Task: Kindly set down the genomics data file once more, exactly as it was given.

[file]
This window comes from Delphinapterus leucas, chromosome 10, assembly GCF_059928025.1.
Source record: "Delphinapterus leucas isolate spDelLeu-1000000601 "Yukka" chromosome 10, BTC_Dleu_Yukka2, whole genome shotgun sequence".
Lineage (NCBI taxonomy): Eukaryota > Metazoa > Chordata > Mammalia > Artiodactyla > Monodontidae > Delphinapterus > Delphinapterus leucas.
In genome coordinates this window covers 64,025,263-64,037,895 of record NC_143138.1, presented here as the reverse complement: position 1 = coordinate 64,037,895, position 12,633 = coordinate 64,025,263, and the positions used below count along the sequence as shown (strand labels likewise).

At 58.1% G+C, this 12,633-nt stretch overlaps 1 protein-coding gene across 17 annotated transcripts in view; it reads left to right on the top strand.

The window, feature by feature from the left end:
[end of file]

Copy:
This window comes from Delphinapterus leucas, chromosome 10, assembly GCF_059928025.1.
Source record: "Delphinapterus leucas isolate spDelLeu-1000000601 "Yukka" chromosome 10, BTC_Dleu_Yukka2, whole genome shotgun sequence".
Lineage (NCBI taxonomy): Eukaryota > Metazoa > Chordata > Mammalia > Artiodactyla > Monodontidae > Delphinapterus > Delphinapterus leucas.
In genome coordinates this window covers 64,025,263-64,037,895 of record NC_143138.1, presented here as the reverse complement: position 1 = coordinate 64,037,895, position 12,633 = coordinate 64,025,263, and the positions used below count along the sequence as shown (strand labels likewise).

At 58.1% G+C, this 12,633-nt stretch overlaps 1 protein-coding gene across 17 annotated transcripts in view; it reads left to right on the top strand.

The window, feature by feature from the left end: